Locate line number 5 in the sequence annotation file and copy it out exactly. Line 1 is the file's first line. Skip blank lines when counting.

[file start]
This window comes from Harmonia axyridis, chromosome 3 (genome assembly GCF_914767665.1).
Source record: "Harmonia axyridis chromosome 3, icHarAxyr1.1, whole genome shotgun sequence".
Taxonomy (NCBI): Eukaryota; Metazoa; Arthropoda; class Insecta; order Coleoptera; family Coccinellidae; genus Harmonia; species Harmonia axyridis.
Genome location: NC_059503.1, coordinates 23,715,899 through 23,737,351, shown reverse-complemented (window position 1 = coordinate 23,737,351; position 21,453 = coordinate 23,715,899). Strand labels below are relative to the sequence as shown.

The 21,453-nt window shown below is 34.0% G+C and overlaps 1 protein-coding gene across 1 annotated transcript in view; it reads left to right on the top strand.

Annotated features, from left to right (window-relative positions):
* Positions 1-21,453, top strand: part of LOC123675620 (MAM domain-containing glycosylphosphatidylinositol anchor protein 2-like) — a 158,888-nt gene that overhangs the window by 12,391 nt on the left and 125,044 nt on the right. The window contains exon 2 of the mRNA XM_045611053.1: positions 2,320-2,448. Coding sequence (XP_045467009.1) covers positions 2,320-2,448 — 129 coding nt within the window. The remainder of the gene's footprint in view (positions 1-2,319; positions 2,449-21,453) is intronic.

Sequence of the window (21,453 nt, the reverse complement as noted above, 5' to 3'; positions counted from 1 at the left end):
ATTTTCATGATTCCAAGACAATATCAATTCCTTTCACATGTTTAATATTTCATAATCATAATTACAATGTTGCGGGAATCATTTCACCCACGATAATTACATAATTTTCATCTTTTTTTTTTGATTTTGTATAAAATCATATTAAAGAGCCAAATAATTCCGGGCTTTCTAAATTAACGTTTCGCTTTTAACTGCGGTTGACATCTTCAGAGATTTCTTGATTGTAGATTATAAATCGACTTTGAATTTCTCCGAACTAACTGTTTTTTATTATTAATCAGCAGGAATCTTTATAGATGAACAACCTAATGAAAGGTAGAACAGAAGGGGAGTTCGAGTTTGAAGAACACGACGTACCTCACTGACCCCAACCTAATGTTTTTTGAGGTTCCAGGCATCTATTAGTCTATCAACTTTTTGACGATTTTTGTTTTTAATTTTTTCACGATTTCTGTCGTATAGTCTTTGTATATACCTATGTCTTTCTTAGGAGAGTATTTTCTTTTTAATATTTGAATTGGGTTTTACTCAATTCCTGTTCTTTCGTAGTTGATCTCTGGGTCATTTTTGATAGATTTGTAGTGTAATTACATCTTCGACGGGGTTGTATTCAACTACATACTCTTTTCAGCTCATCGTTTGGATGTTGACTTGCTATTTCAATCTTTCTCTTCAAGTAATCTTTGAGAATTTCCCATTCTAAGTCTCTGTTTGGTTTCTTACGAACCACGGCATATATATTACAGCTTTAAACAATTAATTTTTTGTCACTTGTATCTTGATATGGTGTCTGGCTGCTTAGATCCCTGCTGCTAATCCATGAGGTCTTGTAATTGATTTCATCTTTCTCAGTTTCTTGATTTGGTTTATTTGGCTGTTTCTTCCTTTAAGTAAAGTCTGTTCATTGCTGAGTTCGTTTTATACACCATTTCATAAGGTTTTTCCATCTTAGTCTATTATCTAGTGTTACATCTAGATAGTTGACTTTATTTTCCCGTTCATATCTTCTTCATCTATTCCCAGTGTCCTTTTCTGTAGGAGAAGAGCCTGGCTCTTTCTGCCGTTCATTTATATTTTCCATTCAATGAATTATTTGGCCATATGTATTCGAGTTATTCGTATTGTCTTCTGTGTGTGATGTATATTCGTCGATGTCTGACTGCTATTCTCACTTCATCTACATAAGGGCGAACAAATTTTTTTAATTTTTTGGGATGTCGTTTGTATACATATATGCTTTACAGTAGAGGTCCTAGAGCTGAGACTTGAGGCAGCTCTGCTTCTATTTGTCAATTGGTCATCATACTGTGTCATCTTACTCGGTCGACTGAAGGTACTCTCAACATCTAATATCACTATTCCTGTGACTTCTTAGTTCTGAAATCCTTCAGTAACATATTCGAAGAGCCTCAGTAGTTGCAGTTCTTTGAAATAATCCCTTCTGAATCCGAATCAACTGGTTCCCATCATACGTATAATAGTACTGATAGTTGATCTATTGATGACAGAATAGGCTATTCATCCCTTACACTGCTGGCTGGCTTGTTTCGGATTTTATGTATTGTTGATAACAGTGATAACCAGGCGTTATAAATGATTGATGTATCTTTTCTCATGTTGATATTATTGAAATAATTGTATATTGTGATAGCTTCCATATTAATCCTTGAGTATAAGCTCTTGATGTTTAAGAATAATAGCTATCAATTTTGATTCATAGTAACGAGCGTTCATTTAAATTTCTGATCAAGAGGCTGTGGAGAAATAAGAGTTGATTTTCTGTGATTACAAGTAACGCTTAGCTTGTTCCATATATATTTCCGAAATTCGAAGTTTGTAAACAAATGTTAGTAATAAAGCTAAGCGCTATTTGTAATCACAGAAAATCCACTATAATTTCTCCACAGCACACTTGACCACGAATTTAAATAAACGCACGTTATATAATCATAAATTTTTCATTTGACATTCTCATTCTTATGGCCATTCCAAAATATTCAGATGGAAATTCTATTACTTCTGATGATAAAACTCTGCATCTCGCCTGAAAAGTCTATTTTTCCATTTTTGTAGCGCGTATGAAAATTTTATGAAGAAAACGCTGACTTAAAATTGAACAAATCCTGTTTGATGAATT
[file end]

The 21,453-nt window shown below is 34.0% G+C and overlaps 1 protein-coding gene across 1 annotated transcript in view; it reads left to right on the top strand.